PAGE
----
I don’t believe in God, and I generally dislike religion. And it baffles me that religious people involved in this conflict will use terms such as “holy war” or “god will be on our side…” There is nothing holy about a war. For either side. There is nothing holy about hatred or murder. There is nothing holy in any of what’s going on.
No matter what side you choose to support in this conflict, based on historical reasons, media brain-washing, or just because your country generally supports either Israel or Palestine, there are certain types of behaviors that shouldn’t be justified. How can we live in a world where we have all become so desensitized? Particularly those in the front row?!
I have come to observe something traveling and meeting people all over the place. More often than not, we take for granted the place we were born in and the personal rights that this may involve. People from western countries, for instance, often brag about how they get visa on arrival in so many parts of the world. Others, that were less lucky, are used to spending time and money arranging visas.
The place you were born in is RANDOM.
You could have been born anywhere in the world,
even somewhere you truly despise right now!
Rich or poor. Healthy or unhealthy. Privileged or not. In the heart of a religious family or not. These are things YOU have not worked towards, you have not earned any of them (neither good, nor bad). It’s coincidence, it’s life. That is why we should never feel that something is our right just because we were born in a certain place. We are not entitled to anything just because we happened to be born in a certain place. Because we could have been born anywhere else in the world. So try putting yourself in someone else’s shoes and, only then, after you’ve tried to look at both sides of the story, make your own conclusions.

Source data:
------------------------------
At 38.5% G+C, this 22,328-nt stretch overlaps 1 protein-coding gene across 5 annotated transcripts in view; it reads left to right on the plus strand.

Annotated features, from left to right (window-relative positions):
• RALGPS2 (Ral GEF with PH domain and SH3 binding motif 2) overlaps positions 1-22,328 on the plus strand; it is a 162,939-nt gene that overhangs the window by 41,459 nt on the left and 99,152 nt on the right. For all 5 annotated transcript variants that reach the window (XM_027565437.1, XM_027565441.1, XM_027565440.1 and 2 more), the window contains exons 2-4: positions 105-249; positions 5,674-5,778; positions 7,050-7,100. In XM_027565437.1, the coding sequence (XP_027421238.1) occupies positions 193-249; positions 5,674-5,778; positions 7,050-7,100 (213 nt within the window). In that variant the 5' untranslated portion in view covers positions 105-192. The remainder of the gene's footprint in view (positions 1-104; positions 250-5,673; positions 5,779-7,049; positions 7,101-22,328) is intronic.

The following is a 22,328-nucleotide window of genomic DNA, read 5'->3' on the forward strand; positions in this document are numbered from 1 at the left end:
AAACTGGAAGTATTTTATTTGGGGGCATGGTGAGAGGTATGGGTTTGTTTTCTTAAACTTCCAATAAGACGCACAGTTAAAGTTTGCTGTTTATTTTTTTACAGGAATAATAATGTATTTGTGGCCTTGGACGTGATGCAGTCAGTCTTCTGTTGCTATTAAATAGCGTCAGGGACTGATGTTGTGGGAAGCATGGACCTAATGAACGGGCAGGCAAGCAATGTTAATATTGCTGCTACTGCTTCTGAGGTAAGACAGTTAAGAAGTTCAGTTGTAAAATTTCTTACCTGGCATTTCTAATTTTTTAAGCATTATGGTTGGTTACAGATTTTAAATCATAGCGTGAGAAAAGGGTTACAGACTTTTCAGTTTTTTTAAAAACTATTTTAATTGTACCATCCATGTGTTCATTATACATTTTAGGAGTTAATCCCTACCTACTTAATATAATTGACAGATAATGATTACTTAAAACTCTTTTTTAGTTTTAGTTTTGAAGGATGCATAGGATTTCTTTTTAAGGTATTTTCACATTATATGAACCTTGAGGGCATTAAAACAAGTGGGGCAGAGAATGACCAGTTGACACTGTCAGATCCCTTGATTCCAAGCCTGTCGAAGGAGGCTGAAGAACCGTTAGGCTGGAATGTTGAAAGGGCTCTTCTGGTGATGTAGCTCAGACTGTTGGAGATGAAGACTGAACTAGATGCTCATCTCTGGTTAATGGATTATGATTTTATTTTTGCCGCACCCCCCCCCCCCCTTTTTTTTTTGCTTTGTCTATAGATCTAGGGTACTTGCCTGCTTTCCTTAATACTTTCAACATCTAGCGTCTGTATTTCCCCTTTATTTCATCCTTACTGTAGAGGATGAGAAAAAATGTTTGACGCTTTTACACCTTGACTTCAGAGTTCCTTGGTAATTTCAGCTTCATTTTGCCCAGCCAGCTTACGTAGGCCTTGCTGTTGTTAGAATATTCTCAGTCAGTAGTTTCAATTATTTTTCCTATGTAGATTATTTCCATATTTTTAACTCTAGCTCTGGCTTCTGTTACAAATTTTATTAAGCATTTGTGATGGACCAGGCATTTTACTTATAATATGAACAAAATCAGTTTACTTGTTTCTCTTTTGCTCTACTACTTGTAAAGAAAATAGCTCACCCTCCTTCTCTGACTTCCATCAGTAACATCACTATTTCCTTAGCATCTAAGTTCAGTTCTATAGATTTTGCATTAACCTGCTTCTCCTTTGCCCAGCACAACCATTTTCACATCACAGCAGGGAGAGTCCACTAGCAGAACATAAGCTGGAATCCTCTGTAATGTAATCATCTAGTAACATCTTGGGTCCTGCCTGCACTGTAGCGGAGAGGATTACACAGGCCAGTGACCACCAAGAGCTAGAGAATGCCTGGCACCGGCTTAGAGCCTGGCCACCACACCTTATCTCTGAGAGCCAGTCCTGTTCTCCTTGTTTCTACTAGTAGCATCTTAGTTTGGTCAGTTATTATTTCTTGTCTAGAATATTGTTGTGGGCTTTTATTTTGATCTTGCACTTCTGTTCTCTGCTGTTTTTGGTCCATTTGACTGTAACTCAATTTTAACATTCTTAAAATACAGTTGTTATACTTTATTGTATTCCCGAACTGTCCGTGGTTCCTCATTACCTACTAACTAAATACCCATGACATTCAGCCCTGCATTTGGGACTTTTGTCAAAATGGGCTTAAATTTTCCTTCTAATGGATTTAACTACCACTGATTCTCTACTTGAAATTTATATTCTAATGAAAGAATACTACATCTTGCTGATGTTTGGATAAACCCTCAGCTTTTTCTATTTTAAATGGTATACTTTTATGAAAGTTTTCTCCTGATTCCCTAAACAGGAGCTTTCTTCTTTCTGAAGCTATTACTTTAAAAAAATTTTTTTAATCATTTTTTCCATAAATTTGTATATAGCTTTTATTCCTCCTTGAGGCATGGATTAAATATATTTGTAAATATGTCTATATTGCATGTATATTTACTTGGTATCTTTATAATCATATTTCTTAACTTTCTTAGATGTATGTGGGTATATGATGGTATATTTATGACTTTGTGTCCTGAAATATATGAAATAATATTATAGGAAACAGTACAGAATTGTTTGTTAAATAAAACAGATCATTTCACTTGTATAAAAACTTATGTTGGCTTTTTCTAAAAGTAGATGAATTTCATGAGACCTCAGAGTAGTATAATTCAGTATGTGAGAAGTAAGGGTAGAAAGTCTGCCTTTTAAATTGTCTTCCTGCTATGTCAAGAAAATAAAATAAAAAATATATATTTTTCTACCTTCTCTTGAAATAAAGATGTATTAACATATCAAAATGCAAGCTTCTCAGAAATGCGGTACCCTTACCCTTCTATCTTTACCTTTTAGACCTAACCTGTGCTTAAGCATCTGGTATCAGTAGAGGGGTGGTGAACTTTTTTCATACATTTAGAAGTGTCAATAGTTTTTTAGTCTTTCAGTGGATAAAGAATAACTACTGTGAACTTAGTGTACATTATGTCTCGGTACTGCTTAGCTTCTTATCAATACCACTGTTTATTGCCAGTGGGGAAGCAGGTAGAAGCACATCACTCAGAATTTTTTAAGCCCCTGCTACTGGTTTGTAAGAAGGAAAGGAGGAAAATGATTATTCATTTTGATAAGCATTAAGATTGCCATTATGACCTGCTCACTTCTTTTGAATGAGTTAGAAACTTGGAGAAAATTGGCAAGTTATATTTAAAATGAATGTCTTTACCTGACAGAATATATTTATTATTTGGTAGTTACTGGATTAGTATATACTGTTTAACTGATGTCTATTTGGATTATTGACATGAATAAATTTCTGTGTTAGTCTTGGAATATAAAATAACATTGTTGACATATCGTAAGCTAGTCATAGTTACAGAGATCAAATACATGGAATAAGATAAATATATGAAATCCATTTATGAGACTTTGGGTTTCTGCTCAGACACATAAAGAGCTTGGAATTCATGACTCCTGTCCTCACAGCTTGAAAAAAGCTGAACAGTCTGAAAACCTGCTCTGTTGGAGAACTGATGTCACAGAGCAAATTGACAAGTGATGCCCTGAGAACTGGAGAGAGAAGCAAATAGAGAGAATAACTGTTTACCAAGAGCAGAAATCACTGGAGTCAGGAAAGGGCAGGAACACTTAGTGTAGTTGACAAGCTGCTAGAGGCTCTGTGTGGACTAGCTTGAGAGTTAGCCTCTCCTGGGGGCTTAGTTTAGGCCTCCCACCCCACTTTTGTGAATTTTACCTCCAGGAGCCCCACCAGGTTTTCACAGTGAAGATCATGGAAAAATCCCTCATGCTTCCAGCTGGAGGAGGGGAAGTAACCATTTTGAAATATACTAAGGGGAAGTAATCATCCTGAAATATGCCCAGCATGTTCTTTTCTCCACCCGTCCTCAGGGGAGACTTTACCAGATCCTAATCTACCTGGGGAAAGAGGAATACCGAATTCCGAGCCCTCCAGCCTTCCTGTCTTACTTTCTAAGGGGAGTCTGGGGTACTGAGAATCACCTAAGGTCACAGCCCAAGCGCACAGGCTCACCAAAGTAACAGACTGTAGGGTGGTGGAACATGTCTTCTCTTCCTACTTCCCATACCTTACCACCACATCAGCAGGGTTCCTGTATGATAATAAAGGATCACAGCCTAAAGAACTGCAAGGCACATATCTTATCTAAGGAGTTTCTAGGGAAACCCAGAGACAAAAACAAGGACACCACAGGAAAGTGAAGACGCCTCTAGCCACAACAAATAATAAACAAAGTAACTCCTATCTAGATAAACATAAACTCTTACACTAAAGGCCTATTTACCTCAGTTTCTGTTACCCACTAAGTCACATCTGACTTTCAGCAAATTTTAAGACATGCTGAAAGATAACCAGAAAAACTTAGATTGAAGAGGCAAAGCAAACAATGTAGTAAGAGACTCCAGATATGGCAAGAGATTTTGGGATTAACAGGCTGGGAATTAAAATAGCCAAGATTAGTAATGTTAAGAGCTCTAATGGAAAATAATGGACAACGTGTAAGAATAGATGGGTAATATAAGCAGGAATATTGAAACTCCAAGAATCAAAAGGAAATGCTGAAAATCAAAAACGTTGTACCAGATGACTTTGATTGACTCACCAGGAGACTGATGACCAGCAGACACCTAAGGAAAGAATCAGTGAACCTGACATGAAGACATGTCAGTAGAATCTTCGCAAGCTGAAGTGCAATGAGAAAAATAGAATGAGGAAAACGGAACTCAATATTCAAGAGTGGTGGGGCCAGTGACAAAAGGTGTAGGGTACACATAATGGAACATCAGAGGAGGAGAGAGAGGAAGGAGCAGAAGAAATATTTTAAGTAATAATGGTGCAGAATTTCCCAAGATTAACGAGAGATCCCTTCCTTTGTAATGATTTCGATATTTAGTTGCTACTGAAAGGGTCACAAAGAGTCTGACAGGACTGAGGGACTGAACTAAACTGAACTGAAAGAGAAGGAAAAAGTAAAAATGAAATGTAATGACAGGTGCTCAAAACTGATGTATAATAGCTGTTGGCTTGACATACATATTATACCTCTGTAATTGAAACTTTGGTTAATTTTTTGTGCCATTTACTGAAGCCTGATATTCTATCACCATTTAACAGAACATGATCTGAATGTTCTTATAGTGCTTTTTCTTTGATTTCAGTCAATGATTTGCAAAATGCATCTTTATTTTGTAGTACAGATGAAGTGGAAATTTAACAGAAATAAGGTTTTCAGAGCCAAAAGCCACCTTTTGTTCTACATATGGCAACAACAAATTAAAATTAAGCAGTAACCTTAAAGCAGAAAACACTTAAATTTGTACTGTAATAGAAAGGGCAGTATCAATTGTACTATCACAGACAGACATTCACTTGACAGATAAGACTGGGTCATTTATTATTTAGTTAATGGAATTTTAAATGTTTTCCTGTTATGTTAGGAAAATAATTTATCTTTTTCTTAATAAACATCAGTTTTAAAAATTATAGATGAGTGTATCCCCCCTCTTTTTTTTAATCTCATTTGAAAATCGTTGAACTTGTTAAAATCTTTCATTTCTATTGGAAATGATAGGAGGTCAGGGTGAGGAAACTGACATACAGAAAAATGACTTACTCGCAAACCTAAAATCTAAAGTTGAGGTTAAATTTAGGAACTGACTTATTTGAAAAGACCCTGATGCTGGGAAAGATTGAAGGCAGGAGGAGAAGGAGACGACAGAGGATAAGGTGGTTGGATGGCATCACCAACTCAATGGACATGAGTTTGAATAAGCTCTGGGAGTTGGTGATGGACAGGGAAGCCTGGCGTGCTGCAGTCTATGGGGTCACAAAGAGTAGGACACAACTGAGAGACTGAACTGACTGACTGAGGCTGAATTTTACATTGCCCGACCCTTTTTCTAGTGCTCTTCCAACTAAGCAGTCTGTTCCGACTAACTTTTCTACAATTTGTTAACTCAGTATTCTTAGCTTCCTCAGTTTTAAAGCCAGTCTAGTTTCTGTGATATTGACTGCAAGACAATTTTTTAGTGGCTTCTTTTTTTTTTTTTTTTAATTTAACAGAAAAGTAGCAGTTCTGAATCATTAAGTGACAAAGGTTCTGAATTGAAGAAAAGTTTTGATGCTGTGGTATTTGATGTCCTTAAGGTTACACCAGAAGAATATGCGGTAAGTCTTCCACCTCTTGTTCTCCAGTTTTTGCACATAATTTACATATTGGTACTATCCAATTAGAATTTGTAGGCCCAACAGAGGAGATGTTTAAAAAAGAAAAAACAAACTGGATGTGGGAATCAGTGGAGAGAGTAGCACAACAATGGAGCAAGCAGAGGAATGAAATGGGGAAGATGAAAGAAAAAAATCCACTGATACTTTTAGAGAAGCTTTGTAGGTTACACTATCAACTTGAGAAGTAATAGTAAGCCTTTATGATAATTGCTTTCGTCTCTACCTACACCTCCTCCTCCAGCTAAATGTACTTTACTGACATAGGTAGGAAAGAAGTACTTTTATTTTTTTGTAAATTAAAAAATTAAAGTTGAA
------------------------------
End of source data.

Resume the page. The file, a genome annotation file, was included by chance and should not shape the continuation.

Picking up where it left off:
A few years ago, when we were living in Dubai, a friend of ours came over to our house and brought along a friend who was in town. We were discussing politics and briefly talking about the war in Iraq. In one of his unfortunate comments, this fellow mentioned that “yes, more Iraqi people have died as compared to US troops, but it’s not like they’re the same”. Basically, his message meant that the lives of people in Iraq did not have the same value as the lives of USA soldiers. Things heated up quickly, but it was impossible to make him understand that all lives, no matter the background, race, beliefs or geographical location, are exactly the same. I think it’s this kind of mindset that makes conflicts such as the current one between Israel and Palestine “impossible” to resolve.
It is our duty to look back and learn from History. Have we not learnt any lessons from the Holocaust in Europe or the Apartheid in South Africa? How can our memories be that short?
Now you may be wondering: “What can I do as an individual, how can I contribute towards peace?” Firstly, get informed and have your own opinion in the matter. Don’t let the “official” opinion of your country drive your personal views. Get online and talk about the conflict. Use your social media profiles to express a desire for peace. We have more resources in our hands than we’ve ever had before. Let’s use them! Participate in online forums and talk with people who are in Israel and Palestine right now. You may want to have a look at Reddit Israel and Reddit Palestine, which I am personally finding very interesting lately. Join protests in your city even. Specially if the government of your country supports something you are not in agreement with – silence is consent, let’s make our voices heard within our own capabilities.
I would like to travel to Israel one day. It is a place with an extremely interesting history and I know I wouldn’t spend a dull moment in there. But I don’t predict this will happen any time soon. I don’t like the idea of spending money there, fueling the economy of a country that commits such atrocities year after year, and keeps on getting away with it.
Have you traveled to Israel or Palestine?
Have you ever thought of going there?
Let us know what’s on your mind!